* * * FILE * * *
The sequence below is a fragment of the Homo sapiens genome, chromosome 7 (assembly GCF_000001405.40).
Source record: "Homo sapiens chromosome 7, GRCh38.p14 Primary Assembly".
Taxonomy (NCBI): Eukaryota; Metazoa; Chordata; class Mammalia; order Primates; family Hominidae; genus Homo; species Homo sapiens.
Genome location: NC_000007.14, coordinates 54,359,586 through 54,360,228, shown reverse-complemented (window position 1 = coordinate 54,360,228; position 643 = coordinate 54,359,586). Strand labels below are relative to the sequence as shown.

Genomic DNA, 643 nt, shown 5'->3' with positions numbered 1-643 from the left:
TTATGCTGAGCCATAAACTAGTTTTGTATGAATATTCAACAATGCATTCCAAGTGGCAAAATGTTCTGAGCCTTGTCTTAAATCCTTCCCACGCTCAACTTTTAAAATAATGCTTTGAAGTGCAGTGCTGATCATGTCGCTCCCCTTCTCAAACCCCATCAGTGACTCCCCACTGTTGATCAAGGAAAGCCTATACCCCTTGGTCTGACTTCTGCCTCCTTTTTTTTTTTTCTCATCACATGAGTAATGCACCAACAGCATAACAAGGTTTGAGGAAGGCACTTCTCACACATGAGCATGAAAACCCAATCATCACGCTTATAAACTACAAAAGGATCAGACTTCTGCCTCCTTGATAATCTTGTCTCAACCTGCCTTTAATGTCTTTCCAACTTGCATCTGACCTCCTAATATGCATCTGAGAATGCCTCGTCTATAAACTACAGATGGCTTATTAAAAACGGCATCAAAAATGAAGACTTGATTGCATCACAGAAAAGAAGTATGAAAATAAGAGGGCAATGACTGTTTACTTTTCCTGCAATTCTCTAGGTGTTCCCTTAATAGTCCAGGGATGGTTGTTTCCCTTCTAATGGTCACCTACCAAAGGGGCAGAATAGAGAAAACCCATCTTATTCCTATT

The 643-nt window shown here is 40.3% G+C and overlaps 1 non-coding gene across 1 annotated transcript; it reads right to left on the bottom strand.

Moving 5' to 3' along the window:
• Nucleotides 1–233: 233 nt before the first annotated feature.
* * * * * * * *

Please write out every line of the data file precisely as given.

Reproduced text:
The sequence below is a fragment of the Homo sapiens genome, chromosome 7 (assembly GCF_000001405.40).
Source record: "Homo sapiens chromosome 7, GRCh38.p14 Primary Assembly".
Taxonomy (NCBI): Eukaryota; Metazoa; Chordata; class Mammalia; order Primates; family Hominidae; genus Homo; species Homo sapiens.
Genome location: NC_000007.14, coordinates 54,359,586 through 54,360,228, shown reverse-complemented (window position 1 = coordinate 54,360,228; position 643 = coordinate 54,359,586). Strand labels below are relative to the sequence as shown.

Genomic DNA, 643 nt, shown 5'->3' with positions numbered 1-643 from the left:
TTATGCTGAGCCATAAACTAGTTTTGTATGAATATTCAACAATGCATTCCAAGTGGCAAAATGTTCTGAGCCTTGTCTTAAATCCTTCCCACGCTCAACTTTTAAAATAATGCTTTGAAGTGCAGTGCTGATCATGTCGCTCCCCTTCTCAAACCCCATCAGTGACTCCCCACTGTTGATCAAGGAAAGCCTATACCCCTTGGTCTGACTTCTGCCTCCTTTTTTTTTTTTCTCATCACATGAGTAATGCACCAACAGCATAACAAGGTTTGAGGAAGGCACTTCTCACACATGAGCATGAAAACCCAATCATCACGCTTATAAACTACAAAAGGATCAGACTTCTGCCTCCTTGATAATCTTGTCTCAACCTGCCTTTAATGTCTTTCCAACTTGCATCTGACCTCCTAATATGCATCTGAGAATGCCTCGTCTATAAACTACAGATGGCTTATTAAAAACGGCATCAAAAATGAAGACTTGATTGCATCACAGAAAAGAAGTATGAAAATAAGAGGGCAATGACTGTTTACTTTTCCTGCAATTCTCTAGGTGTTCCCTTAATAGTCCAGGGATGGTTGTTTCCCTTCTAATGGTCACCTACCAAAGGGGCAGAATAGAGAAAACCCATCTTATTCCTATT

The 643-nt window shown here is 40.3% G+C and overlaps 1 non-coding gene across 1 annotated transcript; it reads right to left on the bottom strand.

Moving 5' to 3' along the window:
• Nucleotides 1–233: 233 nt before the first annotated feature.